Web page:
EDITORIAL – Another heritage building – yes, heritage building – bites the dust

Daily News building at Seymour and 4th. (Image: File photo)

An Armchair Mayor editorial by Mel Rothenburger.

SOMEBODY’S got to say it — City council signed the death warrant Tuesday for yet another heritage building.

Yes, the Kamloops Daily News building is a heritage structure. Not all heritage buildings are worth saving, but it pained me to listen to several City councillors talk about it Tuesday as if it’s a piece of junk beyond repair and with no inherent value.

A few weeks ago, a Heritage Commission chair Andrew Yarmie was even quoted as saying the building is “a bit modern” to be given consideration as a heritage structure (it was built in the mid-1950s). Yet, over the years, I’ve heard heritage supporters repeatedly state that there’s no age or design restrictions on what qualifies as heritage when it comes to buildings.

The 1950s are well within range. A building doesn’t have to be a hundred years old to be worthy. It depends on a combination of age — which is a movable thing — architectural value, condition and historical importance.

Sure, the KDN building started life as a department store, but as home to the last daily newspaper Kamloops will likely ever have, it’s significant. Architecturally, it has redeeming value, especially in the beautiful marble cladding on the walls facing Seymour Street and Fourth Avenue. For sure, those who don’t view it as heritage material look at that façade and see it as too modern — if it doesn’t have a front porch, single-pane windows and gargoyles, it’s not heritage.

And, by the way, structurally it could have been saved. It’s as solid as they come. As for concerns about asbestos, I don’t remember it ever coming up as an issue during the time the paper was there but I can tell you that removing asbestos is entirely feasible. The Daily News used to operate from the basement of what is now the B.C. Lottery Corporation building, and asbestos had to be removed from there. I vividly remember the plastic sheeting and temporary wood framing inside while the process was underway.

So, the old girl is being put to death, and maybe in the long run it will result in something better, after we park on it for a few years. But, please, let’s be honest about it — another heritage building is going to be knocked down.

It’s something Kamloops has become very good at over the years.

About Mel Rothenburger (5775 Articles) is a forum about Kamloops and the world. It has more than one million views. Mel Rothenburger is the former Editor of The Daily News in Kamloops, B.C. (retiring in 2012), and past mayor of Kamloops (1999-2005). At he is the publisher, editor, news editor, city editor, reporter, webmaster, and just about anything else you can think of. He is grateful for the contributions of several local columnists. This blog doesn't require a subscription but gratefully accepts donations to help defray costs.

7 Comments on EDITORIAL – Another heritage building – yes, heritage building – bites the dust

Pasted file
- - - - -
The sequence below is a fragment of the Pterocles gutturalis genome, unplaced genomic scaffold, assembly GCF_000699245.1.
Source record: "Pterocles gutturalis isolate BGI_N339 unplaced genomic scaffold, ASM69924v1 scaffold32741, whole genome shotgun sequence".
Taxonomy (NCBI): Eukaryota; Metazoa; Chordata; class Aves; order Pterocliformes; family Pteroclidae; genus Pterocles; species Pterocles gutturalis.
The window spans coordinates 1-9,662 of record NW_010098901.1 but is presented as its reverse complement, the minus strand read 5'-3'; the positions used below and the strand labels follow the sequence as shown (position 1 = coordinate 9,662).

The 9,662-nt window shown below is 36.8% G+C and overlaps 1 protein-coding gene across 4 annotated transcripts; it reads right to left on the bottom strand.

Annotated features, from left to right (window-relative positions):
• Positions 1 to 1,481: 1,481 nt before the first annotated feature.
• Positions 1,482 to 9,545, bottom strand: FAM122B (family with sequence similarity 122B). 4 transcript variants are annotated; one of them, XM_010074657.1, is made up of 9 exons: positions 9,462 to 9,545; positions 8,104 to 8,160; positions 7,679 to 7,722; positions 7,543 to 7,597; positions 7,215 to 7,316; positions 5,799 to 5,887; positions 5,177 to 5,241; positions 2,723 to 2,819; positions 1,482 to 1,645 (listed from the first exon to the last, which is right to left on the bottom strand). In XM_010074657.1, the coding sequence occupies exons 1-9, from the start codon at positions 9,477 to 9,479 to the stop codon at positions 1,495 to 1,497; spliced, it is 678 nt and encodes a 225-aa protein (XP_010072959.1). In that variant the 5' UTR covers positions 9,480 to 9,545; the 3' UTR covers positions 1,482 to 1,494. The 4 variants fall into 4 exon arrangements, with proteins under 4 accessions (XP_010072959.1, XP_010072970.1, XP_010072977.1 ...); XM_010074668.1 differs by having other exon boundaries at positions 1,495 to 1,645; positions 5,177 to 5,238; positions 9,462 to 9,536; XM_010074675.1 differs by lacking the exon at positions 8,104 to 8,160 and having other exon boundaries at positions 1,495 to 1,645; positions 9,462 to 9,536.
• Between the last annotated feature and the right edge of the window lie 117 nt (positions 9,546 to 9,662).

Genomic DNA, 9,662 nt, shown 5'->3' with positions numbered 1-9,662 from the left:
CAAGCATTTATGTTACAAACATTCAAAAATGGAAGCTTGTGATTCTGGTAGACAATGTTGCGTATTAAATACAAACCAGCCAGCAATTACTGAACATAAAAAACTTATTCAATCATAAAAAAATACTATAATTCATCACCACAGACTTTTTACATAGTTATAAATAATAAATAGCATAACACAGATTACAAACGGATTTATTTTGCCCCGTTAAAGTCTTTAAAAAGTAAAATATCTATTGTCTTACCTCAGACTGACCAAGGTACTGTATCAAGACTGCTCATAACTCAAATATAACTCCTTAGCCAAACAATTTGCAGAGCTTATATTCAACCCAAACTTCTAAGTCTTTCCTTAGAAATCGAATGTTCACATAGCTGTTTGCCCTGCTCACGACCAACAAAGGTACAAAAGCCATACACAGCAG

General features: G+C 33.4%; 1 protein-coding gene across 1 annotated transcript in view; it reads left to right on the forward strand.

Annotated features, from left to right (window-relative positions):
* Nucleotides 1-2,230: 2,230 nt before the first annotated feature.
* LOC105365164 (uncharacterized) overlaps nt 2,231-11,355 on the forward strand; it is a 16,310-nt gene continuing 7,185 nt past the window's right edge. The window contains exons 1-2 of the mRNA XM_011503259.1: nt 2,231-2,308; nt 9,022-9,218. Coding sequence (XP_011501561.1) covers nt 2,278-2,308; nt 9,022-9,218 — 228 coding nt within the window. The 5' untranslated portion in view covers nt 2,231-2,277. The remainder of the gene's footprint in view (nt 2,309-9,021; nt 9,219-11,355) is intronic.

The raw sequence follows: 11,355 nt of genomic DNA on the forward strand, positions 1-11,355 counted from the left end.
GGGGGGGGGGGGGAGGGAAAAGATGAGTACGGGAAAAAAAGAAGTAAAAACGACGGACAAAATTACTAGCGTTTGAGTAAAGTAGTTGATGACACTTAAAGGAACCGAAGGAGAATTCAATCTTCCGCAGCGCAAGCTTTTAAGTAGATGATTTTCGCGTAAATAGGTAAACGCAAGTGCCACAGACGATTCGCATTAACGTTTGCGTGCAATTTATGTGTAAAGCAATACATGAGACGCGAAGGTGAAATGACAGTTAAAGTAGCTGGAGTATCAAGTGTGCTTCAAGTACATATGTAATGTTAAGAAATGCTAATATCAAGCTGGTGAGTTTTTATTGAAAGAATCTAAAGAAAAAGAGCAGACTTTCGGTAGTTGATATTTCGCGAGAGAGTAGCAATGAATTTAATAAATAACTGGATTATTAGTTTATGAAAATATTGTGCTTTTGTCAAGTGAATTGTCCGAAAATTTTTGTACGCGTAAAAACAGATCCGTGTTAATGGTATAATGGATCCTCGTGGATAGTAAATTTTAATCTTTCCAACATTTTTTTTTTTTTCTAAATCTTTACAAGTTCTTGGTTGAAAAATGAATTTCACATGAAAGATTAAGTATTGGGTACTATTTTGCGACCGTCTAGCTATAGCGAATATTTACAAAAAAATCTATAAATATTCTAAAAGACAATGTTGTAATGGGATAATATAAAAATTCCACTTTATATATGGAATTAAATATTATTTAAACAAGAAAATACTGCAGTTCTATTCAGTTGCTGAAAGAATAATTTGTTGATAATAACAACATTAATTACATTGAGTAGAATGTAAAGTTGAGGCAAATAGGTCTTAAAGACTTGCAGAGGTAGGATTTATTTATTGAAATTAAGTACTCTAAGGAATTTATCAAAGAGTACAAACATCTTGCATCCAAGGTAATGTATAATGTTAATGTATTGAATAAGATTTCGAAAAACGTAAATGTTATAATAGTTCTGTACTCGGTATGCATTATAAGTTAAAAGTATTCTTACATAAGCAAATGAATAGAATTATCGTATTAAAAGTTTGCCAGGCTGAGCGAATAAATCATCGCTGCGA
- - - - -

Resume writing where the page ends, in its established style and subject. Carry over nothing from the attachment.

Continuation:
1. Trish Keegan // April 27, 2017 at 2:44 PM // Reply

    The building would be better for the Kamloops Museum and archives than Stuart Wood School. Easier to retrofit for museum displays, upgrade heating/air conditioning/humidity controls to museum standards, address accessibility requirements and suitable storage for artifacts. Probably cheaper in the long run than trying to do all this with the old school.

  2. realityofroughingit // April 26, 2017 at 3:41 PM // Reply

    It is a very durable building. In it’s seventy year history I don’t think the exterior of the building ever needed a single repair, except for the odd broken window. I don’t recall the building even getting washed in all those years. Maintenance should be a major consideration in design criteria. It will be a shame to see the old girl come down.

  3. I go along with City Council on this one. Sure it will cost monies to knock this down and make a parking lot or some other building but to save it as a heritage building makes no sense to me. It is just a square box with the front corner chopped off and to me not really something that is appealing. Secondly I don’t think a building aged 60 something should be classified as heritage.

  4. So long and so much money lost to achieve so little. Is anyone accountable for what goes wrong. Thanks for pointing out this was indeed a heritage building and a city landmark. I believe that at least one of the mystery proposals, and perhaps several, would have kept some or all of the structure.

  5. By the time the parking lot is finished and expenditures tallied, will we ever stand a chance to recoup the money?

    • Never Pierre, never.

    • Cynthia Ross Friedman // April 26, 2017 at 10:09 AM // Reply

      I confess I am not huge when it comes to preserving for posterity. But I look at that solid structure and flat roof and see something that certainly does not need a funeral. That building has potential still. It is very well designed and built. It is not a white elephant… It is worth more than parking lot.

      And I do not believe the ugly surface parking will leave anytime soon after it is built…

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